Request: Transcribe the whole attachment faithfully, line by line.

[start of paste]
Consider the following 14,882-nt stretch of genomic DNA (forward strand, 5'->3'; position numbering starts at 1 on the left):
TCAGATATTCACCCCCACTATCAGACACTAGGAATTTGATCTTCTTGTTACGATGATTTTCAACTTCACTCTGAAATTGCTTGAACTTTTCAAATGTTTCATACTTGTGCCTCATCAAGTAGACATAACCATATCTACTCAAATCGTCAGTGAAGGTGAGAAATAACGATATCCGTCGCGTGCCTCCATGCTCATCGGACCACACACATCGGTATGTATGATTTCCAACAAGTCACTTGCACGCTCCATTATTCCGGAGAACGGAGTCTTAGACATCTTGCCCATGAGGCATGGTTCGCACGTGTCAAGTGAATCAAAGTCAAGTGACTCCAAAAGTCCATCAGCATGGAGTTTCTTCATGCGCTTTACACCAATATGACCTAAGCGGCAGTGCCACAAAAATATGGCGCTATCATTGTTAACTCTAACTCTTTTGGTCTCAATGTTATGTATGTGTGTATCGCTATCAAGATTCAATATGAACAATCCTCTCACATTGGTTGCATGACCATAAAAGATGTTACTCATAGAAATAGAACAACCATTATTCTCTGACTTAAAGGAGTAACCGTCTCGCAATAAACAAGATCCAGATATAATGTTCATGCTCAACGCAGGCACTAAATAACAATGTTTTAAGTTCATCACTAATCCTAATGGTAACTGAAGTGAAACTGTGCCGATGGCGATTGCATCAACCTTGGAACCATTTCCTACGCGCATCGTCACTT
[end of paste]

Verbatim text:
Consider the following 14,882-nt stretch of genomic DNA (forward strand, 5'->3'; position numbering starts at 1 on the left):
TCAGATATTCACCCCCACTATCAGACACTAGGAATTTGATCTTCTTGTTACGATGATTTTCAACTTCACTCTGAAATTGCTTGAACTTTTCAAATGTTTCATACTTGTGCCTCATCAAGTAGACATAACCATATCTACTCAAATCGTCAGTGAAGGTGAGAAATAACGATATCCGTCGCGTGCCTCCATGCTCATCGGACCACACACATCGGTATGTATGATTTCCAACAAGTCACTTGCACGCTCCATTATTCCGGAGAACGGAGTCTTAGACATCTTGCCCATGAGGCATGGTTCGCACGTGTCAAGTGAATCAAAGTCAAGTGACTCCAAAAGTCCATCAGCATGGAGTTTCTTCATGCGCTTTACACCAATATGACCTAAGCGGCAGTGCCACAAAAATATGGCGCTATCATTGTTAACTCTAACTCTTTTGGTCTCAATGTTATGTATGTGTGTATCGCTATCAAGATTCAATATGAACAATCCTCTCACATTGGTTGCATGACCATAAAAGATGTTACTCATAGAAATAGAACAACCATTATTCTCTGACTTAAAGGAGTAACCGTCTCGCAATAAACAAGATCCAGATATAATGTTCATGCTCAACGCAGGCACTAAATAACAATGTTTTAAGTTCATCACTAATCCTAATGGTAACTGAAGTGAAACTGTGCCGATGGCGATTGCATCAACCTTGGAACCATTTCCTACGCGCATCGTCACTT